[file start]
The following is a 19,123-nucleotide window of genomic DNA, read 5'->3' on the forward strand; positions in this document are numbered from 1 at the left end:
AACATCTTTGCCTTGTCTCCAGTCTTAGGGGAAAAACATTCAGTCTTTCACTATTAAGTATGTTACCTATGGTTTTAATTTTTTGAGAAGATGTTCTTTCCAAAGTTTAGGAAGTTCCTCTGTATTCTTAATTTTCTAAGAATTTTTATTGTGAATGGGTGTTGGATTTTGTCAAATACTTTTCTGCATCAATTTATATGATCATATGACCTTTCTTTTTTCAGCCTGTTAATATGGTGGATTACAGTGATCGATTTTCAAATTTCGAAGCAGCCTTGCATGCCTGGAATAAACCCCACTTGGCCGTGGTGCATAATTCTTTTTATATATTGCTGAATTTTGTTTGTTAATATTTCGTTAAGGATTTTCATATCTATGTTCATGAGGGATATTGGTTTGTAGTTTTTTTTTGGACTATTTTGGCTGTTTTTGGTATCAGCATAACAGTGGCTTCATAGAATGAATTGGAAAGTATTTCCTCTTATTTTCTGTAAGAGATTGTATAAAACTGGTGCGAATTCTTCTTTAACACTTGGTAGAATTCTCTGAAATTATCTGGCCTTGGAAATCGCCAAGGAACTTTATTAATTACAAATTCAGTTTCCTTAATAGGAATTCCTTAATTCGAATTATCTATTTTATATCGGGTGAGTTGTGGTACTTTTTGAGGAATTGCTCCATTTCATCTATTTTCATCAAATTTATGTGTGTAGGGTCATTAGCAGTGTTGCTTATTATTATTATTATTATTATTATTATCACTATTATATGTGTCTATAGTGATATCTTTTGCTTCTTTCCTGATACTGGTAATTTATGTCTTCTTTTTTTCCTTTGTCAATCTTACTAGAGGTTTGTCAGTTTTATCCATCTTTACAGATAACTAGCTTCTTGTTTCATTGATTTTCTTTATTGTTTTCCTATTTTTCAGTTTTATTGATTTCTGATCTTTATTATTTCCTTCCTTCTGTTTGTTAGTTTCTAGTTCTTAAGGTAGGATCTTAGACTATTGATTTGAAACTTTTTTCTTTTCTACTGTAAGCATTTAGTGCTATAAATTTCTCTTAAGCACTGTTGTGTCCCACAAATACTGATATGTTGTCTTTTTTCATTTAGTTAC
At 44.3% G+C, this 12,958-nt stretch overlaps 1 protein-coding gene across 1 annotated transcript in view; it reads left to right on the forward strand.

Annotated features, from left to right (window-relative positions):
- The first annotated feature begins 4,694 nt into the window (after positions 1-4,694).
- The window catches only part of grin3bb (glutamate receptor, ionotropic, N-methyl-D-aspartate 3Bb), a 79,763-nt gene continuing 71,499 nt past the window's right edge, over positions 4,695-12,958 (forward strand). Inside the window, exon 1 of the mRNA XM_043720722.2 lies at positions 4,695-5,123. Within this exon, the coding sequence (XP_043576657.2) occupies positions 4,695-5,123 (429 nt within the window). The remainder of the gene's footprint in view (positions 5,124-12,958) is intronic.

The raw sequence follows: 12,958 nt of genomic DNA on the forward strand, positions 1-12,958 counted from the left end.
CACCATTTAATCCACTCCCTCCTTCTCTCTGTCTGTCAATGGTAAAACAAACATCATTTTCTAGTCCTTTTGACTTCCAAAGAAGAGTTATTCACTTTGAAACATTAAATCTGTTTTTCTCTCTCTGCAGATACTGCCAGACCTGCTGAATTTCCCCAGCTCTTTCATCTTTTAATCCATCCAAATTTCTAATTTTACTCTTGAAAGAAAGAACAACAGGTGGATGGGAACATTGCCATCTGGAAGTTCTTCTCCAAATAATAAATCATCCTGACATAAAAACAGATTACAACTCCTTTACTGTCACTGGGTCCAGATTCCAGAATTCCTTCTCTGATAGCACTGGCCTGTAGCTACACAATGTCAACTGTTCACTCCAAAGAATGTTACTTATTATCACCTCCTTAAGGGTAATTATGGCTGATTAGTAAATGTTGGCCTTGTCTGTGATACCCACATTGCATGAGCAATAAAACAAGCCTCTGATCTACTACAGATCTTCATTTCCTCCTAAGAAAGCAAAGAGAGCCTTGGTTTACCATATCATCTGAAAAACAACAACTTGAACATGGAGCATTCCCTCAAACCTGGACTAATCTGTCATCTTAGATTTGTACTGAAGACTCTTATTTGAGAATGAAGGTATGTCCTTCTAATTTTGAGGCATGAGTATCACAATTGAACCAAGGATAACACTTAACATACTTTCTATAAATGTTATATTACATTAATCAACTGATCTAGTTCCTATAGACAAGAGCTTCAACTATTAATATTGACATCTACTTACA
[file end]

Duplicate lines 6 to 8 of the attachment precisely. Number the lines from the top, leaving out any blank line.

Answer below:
- The window catches only part of grin3bb (glutamate receptor, ionotropic, N-methyl-D-aspartate 3Bb), a 79,763-nt gene continuing 71,499 nt past the window's right edge, over positions 4,695-12,958 (forward strand). Inside the window, exon 1 of the mRNA XM_043720722.2 lies at positions 4,695-5,123. Within this exon, the coding sequence (XP_043576657.2) occupies positions 4,695-5,123 (429 nt within the window). The remainder of the gene's footprint in view (positions 5,124-12,958) is intronic.

The raw sequence follows: 12,958 nt of genomic DNA on the forward strand, positions 1-12,958 counted from the left end.
CACCATTTAATCCACTCCCTCCTTCTCTCTGTCTGTCAATGGTAAAACAAACATCATTTTCTAGTCCTTTTGACTTCCAAAGAAGAGTTATTCACTTTGAAACATTAAATCTGTTTTTCTCTCTCTGCAGATACTGCCAGACCTGCTGAATTTCCCCAGCTCTTTCATCTTTTAATCCATCCAAATTTCTAATTTTACTCTTGAAAGAAAGAACAACAGGTGGATGGGAACATTGCCATCTGGAAGTTCTTCTCCAAATAATAAATCATCCTGACATAAAAACAGATTACAACTCCTTTACTGTCACTGGGTCCAGATTCCAGAATTCCTTCTCTGATAGCACTGGCCTGTAGCTACACAATGTCAACTGTTCACTCCAAAGAATGTTACTTATTATCACCTCCTTAAGGGTAATTATGGCTGATTAGTAAATGTTGGCCTTGTCTGTGATACCCACATTGCATGAGCAATAAAACAAGCCTCTGATCTACTACAGATCTTCATTTCCTCCTAAGAAAGCAAAGAGAGCCTTGGTTTACCATATCATCTGAAAAACAACAACTTGAACATGGAGCATTCCCTCAAACCTGGACTAATCTGTCATCTTAGATTTGTACTGAAGACTCTTATTTGAGAATGAAGGTATGTCCTTCTAATTTTGAGGCATGAGTATCACAATTGAACCAAGGATAACACTTAACATACTTTCTATAAATGTTATATTACATTAATCAACTGATCTAGTTCCTATAGACAAGAGCTTCAACTATTAATATTGACATCTACTTACA